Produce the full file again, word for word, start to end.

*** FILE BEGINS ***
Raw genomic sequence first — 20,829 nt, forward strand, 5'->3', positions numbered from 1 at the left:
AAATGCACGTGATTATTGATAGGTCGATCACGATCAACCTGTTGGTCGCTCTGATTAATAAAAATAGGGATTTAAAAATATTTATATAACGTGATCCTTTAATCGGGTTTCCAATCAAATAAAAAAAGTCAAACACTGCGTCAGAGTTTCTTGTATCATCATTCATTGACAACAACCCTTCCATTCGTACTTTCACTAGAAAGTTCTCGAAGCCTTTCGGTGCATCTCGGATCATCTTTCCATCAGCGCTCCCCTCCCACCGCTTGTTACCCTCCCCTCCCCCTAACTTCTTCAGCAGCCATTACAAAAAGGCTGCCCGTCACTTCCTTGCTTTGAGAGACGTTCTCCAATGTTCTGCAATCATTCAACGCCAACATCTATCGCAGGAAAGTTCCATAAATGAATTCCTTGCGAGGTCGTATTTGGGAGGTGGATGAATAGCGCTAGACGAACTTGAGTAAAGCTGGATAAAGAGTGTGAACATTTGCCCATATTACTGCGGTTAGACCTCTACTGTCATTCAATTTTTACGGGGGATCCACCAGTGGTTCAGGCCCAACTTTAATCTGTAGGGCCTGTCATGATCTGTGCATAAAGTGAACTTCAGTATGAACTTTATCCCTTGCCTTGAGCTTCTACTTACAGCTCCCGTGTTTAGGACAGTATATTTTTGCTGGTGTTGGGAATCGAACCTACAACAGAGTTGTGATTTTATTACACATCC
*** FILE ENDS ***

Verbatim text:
Raw genomic sequence first — 20,829 nt, forward strand, 5'->3', positions numbered from 1 at the left:
AAATGCACGTGATTATTGATAGGTCGATCACGATCAACCTGTTGGTCGCTCTGATTAATAAAAATAGGGATTTAAAAATATTTATATAACGTGATCCTTTAATCGGGTTTCCAATCAAATAAAAAAAGTCAAACACTGCGTCAGAGTTTCTTGTATCATCATTCATTGACAACAACCCTTCCATTCGTACTTTCACTAGAAAGTTCTCGAAGCCTTTCGGTGCATCTCGGATCATCTTTCCATCAGCGCTCCCCTCCCACCGCTTGTTACCCTCCCCTCCCCCTAACTTCTTCAGCAGCCATTACAAAAAGGCTGCCCGTCACTTCCTTGCTTTGAGAGACGTTCTCCAATGTTCTGCAATCATTCAACGCCAACATCTATCGCAGGAAAGTTCCATAAATGAATTCCTTGCGAGGTCGTATTTGGGAGGTGGATGAATAGCGCTAGACGAACTTGAGTAAAGCTGGATAAAGAGTGTGAACATTTGCCCATATTACTGCGGTTAGACCTCTACTGTCATTCAATTTTTACGGGGGATCCACCAGTGGTTCAGGCCCAACTTTAATCTGTAGGGCCTGTCATGATCTGTGCATAAAGTGAACTTCAGTATGAACTTTATCCCTTGCCTTGAGCTTCTACTTACAGCTCCCGTGTTTAGGACAGTATATTTTTGCTGGTGTTGGGAATCGAACCTACAACAGAGTTGTGATTTTATTACACATCC